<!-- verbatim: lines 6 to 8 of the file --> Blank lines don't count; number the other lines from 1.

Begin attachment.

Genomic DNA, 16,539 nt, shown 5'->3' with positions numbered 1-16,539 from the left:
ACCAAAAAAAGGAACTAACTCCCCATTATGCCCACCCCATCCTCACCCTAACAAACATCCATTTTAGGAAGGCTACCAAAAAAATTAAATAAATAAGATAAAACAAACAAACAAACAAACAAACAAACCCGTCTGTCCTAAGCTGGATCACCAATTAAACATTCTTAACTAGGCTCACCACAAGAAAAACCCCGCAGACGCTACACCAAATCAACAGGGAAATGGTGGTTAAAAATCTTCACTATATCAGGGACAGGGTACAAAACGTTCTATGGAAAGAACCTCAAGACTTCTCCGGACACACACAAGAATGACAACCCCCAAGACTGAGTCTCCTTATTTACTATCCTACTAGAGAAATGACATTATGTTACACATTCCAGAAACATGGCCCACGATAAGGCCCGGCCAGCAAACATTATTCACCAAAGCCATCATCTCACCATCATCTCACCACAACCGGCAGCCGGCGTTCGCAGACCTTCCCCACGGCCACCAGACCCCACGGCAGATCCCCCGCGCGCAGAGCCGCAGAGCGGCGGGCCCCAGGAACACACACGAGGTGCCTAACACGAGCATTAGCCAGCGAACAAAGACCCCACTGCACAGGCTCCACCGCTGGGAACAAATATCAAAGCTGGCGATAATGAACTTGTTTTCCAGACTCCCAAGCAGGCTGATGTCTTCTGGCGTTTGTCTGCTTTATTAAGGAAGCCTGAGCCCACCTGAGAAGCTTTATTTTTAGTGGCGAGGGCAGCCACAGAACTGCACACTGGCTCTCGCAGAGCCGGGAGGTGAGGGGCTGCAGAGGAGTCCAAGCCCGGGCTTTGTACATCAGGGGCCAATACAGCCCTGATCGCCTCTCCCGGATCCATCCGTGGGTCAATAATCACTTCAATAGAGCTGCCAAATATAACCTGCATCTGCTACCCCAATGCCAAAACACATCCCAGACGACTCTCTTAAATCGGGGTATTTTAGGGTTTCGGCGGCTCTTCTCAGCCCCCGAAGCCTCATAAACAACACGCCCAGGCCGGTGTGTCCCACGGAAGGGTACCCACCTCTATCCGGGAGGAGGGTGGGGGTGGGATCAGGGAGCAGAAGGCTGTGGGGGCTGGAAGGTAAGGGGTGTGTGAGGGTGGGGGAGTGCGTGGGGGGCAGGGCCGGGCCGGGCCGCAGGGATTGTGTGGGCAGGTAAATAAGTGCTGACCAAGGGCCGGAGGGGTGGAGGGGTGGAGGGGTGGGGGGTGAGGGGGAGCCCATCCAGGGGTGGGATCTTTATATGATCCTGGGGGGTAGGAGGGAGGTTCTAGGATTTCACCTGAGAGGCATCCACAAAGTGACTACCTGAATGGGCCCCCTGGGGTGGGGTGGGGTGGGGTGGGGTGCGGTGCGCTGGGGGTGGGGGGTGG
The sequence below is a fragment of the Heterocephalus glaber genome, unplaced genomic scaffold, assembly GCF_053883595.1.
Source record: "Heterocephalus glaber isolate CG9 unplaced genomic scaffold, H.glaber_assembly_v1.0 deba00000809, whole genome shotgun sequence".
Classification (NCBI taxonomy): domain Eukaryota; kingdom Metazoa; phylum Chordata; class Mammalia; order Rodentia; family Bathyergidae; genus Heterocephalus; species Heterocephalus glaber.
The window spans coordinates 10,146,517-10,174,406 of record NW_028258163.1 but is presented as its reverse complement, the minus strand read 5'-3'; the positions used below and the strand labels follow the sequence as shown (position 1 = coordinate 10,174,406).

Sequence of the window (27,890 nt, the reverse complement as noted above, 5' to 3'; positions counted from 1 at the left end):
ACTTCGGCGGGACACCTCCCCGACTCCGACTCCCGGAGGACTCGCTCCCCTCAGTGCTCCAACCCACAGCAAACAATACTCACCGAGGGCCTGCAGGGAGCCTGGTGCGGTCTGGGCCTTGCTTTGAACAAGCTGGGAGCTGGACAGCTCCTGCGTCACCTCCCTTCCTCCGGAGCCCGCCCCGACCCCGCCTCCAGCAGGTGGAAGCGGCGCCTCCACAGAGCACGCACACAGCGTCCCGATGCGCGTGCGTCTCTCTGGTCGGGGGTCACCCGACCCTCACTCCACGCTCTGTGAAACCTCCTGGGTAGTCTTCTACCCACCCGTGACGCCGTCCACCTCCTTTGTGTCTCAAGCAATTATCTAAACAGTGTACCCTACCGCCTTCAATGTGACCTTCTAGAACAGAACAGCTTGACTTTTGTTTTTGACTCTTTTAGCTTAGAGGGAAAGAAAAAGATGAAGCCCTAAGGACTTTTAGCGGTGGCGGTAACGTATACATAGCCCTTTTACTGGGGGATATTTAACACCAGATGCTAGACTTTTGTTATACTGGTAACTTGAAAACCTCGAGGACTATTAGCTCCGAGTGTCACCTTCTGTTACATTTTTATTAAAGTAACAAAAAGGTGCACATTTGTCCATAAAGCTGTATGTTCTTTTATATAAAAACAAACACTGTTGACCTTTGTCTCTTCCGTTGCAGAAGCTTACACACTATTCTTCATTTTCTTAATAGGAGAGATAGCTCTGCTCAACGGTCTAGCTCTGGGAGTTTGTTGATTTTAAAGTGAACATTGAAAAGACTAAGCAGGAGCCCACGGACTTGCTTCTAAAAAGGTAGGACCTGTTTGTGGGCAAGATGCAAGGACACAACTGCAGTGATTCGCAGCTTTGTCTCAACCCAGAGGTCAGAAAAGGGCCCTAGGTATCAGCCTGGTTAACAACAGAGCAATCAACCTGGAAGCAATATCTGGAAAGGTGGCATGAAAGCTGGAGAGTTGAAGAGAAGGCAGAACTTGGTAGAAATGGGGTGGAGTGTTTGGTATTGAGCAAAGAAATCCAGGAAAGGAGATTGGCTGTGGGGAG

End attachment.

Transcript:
The window spans coordinates 10,146,517-10,174,406 of record NW_028258163.1 but is presented as its reverse complement, the minus strand read 5'-3'; the positions used below and the strand labels follow the sequence as shown (position 1 = coordinate 10,174,406).

Sequence of the window (27,890 nt, the reverse complement as noted above, 5' to 3'; positions counted from 1 at the left end):
ACTTCGGCGGGACACCTCCCCGACTCCGACTCCCGGAGGACTCGCTCCCCTCAGTGCTCCAACCCACAGCAAACAATACTCACCGAGGGCCTGCAGGGAGCCTGGTGCGGTCTGGGCCTTGCTTTGAACAAGCTGGGAGCTGGACAGCTCCTGCGTCACCTCCCTTCCTCCGGAGCCCGCCCCGACCCCGCCTCCAGCAGGTGGAAGCGGCGCCTCCACAGAGCACGCACACAGCGTCCCGATGCGCGTGCGTCTCTCTGGTCGGGGGTCACCCGACCCTCACTCCACGCTCTGTGAAACCTCCTGGGTAGTCTTCTACCCACCCGTGACGCCGTCCACCTCCTTTGTGTCTCAAGCAATTATCTAAACAGTGTACCCTACCGCCTTCAATGTGACCTTCTAGAACAGAACAGCTTGACTTTTGTTTTTGACTCTTTTAGCTTAGAGGGAAAGAAAAAGATGAAGCCCTAAGGACTTTTAGCGGTGGCGGTAACGTATACATAGCCCTTTTACTGGGGGATATTTAACACCAGATGCTAGACTTTTGTTATACTGGTAACTTGAAAACCTCGAGGACTATTAGCTCCGAGTGTCACCTTCTGTTACATTTTTATTAAAGTAACAAAAAGGTGCACATTTGTCCATAAAGCTGTATGTTCTTTTATATAAAAACAAACACTGTTGACCTTTGTCTCTTCCGTTGCAGAAGCTTACACACTATTCTTCATTTTCTTAATAGGAGAGATAGCTCTGCTCAACGGTCTAGCTCTGGGAGTTTGTTGATTTTAAAGTGAACATTGAAAAGACTAAGCAGGAGCCCACGGACTTGCTTCTAAAAAGGTAGGACCTGTTTGTGGGCAAGATGCAAGGACACAACTGCAGTGATTCGCAGCTTTGTCTCAACCCAGAGGTCAGAAAAGGGCCCTAGGTATCAGCCTGGTTAACAACAGAGCAATCAACCTGGAAGCAATATCTGGAAAGGTGGCATGAAAGCTGGAGAGTTGAAGAGAAGGCAGAACTTGGTAGAAATGGGGTGGAGTGTTTGGTATTGAGCAAAGAAATCCAGGAAAGGAGATTGGCTGTGGGGAG